Leonardo DiCaprio: Scorsese's Best?

Leonardo DiCaprio: Scorsese's Best? film still

Martin Scorsese and Leonardo DiCaprio’s fifth collaboration sets the stage for the next and possibly deciding round of De Niro vs DiCaprio.

An integral part of the American New Wave of the 1960s and 1970s, Martin Scorsese remains one of the most enduring and revered filmmakers of his generation. His early success was in part attributed to his fruitful collaboration with Robert De Niro, but the most recent decade of his illustrious career has been synonymous with another era-defining star, Leonardo DiCaprio. Having gone from King of the World to The Wolf of Wall Street, has DiCaprio finally pinched his predecessor's crown?

Wolf is the pair's fifth union, a milestone that Scorsese and De Niro reached with 1982's The King of Comedy. Scorsese and DiCaprio's first was Gangs of New York, a collaboration that was preordained by De Niro himself, who recommended the young actor to Scorsese after working with him on This Boy’s Life. The character De Niro would have played in place of Daniel Day-Lewis in Gangs of New York was a father figure to DiCaprio’s character, and if the stars had aligned it would have been a case of life imitating art; De Niro playing mentor to his eventual successor.

Scorsese’s cinematic landscape is constructed from a diverse body of work that embraces a wide array of styles and genres. The two actors constitute two sides of the same coin, with clear-cut parallels that suggest similarities amongst what is at a glance a seemingly distinct set of characters.

Each man has done his tour of the mob mob world — for De Niro, Mean Streets, Goodfellas and Casino; for DiCaprio, Gangs of New York and The Departed. Meanwhile Taxi Driver and Shutter Island saw both actor and director explore delusions of the heroic, while each has portrayed a real life figure twice under Scorsese — Jake LaMotta in Raging Bull and Ace Rothstein in Casino for De Niro, and billionaire filmmaker Howard Hughes in The Aviator and Jordan Belfort in The Wolf of Wall Street for DiCaprio. Shades of De Niro’s obsessive and vengeful Max Cady (Cape Fear), the obsessive and volatile Jimmy Doyle (New York, New York), and Rupert Pupkin (The King of Comedy) echo in DiCaprio’s incarnations of Amsterdam Vallon (Gangs of New York), Howard Hughes and Teddy Daniels (Shutter Island).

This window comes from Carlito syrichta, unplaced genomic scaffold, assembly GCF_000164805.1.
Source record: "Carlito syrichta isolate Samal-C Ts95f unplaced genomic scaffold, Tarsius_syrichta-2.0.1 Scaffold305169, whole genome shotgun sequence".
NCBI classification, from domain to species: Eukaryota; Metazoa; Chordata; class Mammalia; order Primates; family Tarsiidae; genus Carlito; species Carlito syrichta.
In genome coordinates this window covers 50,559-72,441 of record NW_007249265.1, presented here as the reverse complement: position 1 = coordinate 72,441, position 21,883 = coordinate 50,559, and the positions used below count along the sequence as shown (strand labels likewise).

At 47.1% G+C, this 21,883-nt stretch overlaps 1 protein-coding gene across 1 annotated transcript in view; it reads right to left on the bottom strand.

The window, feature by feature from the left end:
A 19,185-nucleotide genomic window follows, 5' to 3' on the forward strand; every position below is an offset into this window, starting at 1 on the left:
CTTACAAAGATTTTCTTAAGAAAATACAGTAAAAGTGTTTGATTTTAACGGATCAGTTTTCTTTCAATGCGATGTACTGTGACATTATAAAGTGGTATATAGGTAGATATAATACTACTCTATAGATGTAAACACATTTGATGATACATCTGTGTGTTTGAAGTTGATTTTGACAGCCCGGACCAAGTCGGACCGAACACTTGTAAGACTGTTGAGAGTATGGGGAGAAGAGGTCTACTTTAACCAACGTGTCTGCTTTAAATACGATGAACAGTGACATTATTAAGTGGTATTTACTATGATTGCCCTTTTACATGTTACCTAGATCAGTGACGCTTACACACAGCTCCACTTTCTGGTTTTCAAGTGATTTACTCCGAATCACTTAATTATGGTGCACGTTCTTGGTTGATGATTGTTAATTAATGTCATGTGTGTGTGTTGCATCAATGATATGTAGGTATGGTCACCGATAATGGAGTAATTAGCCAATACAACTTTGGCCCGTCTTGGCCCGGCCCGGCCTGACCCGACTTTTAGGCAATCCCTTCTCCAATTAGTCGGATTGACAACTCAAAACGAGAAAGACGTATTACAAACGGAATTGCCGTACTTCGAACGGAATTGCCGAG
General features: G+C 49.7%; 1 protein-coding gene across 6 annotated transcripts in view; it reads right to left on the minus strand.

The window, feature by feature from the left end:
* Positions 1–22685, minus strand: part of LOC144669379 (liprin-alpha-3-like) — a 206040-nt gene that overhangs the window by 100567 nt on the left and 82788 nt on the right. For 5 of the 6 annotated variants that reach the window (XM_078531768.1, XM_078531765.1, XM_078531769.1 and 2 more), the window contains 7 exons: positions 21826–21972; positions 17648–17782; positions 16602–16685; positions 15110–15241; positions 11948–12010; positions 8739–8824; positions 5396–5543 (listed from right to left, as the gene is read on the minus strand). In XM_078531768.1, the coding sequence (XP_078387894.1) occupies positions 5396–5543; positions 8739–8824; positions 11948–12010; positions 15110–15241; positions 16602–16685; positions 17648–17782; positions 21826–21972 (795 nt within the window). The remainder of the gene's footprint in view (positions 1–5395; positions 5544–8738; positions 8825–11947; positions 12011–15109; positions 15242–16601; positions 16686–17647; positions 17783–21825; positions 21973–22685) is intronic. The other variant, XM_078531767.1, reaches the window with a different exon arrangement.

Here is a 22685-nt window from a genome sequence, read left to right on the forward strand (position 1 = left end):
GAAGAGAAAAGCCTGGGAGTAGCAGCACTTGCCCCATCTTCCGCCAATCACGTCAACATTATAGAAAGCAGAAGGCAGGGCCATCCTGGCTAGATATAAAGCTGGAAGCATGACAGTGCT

What is perhaps telling in their crime film roles is DiCaprio’s exclusive portrayal of the protagonist. While De Niro’s Ace Rothstein is best defined as a flawed protagonist, and Johnny Boy in Mean Streets has a brash, combative quality; Goodfellas' Jimmy Conway is one of the more shady members of Scorsese’s cinematic crime family. Through his direction of both actors, Scorsese has explored both the flawed protagonist and the amoral antagonist.

The Wolf of Wall Street is the apex of the DiCaprio/Scorsese spectrum. It is DiCaprio’s finest performance under Scorsese, the crowning jewel of their creative marriage. In the shadow of The Wolf of Wall Street their previous collaborations are cast as works in progress, albeit highly impressive ones.

1974 on the Mean Streets, and the first collaboration between De Niro and Scorsese was explosive — a volcanic fire hydrant floods the street as Johnny Boy stumbles around, his hand clamped to his neck to stymie the bleeding. It's an iconic moment succeeded by the equally iconic Travis Bickle, Jake LaMotta and Rupert Pupkin. None of the first four of the five characters De Niro played under Scorsese’s stewardship were a work in progress. For each of these performances there is a singular moment that has seared itself into our collective memory, and which has evaded DiCaprio in the build-up to The Wolf of Wall Street.

There is, of course, a physicality to De Niro's performances, an ability to age and physically transform before our eyes that DiCaprio lacks. This is none more evident than in The Aviator, where DiCaprio displays a restraint that opposes the simmering tension that gave De Niro a transformative edge.

The Wolf of Wall Street has drawn extensive comparison to The King of Comedy, thus appearing to signal DiCaprio’s true arrival in this triangular relationship. It's a film that captures the raw energy and comedic kineticism of Scorsese’s underloved comedies, After Hours and The King of Comedy. One can see shades of De Niro’s Rupert Pupkin in DiCaprio’s Jordan Belfort, while De Niro's smug and self-congratulatory pose on the DVD artwork for The King of Comedy is aped by DiCaprio’s equally self-satisfied pose on The Wolf of Wall Street artwork.

Wolf is DiCaprio’s Mean Streets, his Jordan Belfort is Johnny Boy. And yet, parallels and reference points aside, there's an overriding sense of more to come from DiCaprio and Scorsese. They still have three films to go before matching De Niro and Scorsese's eight film oeuvre, but the signs are already there that DiCaprio could be Scorsese's finest actor.

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